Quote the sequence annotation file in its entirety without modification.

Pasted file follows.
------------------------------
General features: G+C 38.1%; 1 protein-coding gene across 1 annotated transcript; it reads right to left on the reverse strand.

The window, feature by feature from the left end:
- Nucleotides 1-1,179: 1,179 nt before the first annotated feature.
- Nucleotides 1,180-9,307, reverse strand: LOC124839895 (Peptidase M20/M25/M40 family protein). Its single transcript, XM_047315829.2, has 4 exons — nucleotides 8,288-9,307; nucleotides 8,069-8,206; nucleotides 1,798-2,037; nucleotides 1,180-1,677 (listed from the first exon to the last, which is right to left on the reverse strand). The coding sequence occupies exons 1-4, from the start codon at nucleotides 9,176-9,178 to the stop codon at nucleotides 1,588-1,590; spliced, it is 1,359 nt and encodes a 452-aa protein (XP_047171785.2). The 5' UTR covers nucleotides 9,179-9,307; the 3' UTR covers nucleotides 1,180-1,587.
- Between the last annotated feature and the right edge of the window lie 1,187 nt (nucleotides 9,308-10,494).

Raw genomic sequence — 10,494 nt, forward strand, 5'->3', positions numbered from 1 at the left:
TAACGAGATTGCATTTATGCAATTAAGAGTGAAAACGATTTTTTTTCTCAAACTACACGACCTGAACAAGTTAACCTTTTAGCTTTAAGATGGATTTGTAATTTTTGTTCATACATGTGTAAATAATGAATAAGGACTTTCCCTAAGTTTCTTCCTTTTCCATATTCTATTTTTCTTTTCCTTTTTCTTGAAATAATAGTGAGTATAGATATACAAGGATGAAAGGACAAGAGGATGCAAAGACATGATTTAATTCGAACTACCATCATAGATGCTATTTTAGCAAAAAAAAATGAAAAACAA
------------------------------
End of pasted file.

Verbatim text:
General features: G+C 38.1%; 1 protein-coding gene across 1 annotated transcript; it reads right to left on the reverse strand.

The window, feature by feature from the left end:
- Nucleotides 1-1,179: 1,179 nt before the first annotated feature.
- Nucleotides 1,180-9,307, reverse strand: LOC124839895 (Peptidase M20/M25/M40 family protein). Its single transcript, XM_047315829.2, has 4 exons — nucleotides 8,288-9,307; nucleotides 8,069-8,206; nucleotides 1,798-2,037; nucleotides 1,180-1,677 (listed from the first exon to the last, which is right to left on the reverse strand). The coding sequence occupies exons 1-4, from the start codon at nucleotides 9,176-9,178 to the stop codon at nucleotides 1,588-1,590; spliced, it is 1,359 nt and encodes a 452-aa protein (XP_047171785.2). The 5' UTR covers nucleotides 9,179-9,307; the 3' UTR covers nucleotides 1,180-1,587.
- Between the last annotated feature and the right edge of the window lie 1,187 nt (nucleotides 9,308-10,494).

Raw genomic sequence — 10,494 nt, forward strand, 5'->3', positions numbered from 1 at the left:
TAACGAGATTGCATTTATGCAATTAAGAGTGAAAACGATTTTTTTTCTCAAACTACACGACCTGAACAAGTTAACCTTTTAGCTTTAAGATGGATTTGTAATTTTTGTTCATACATGTGTAAATAATGAATAAGGACTTTCCCTAAGTTTCTTCCTTTTCCATATTCTATTTTTCTTTTCCTTTTTCTTGAAATAATAGTGAGTATAGATATACAAGGATGAAAGGACAAGAGGATGCAAAGACATGATTTAATTCGAACTACCATCATAGATGCTATTTTAGCAAAAAAAAATGAAAAACAA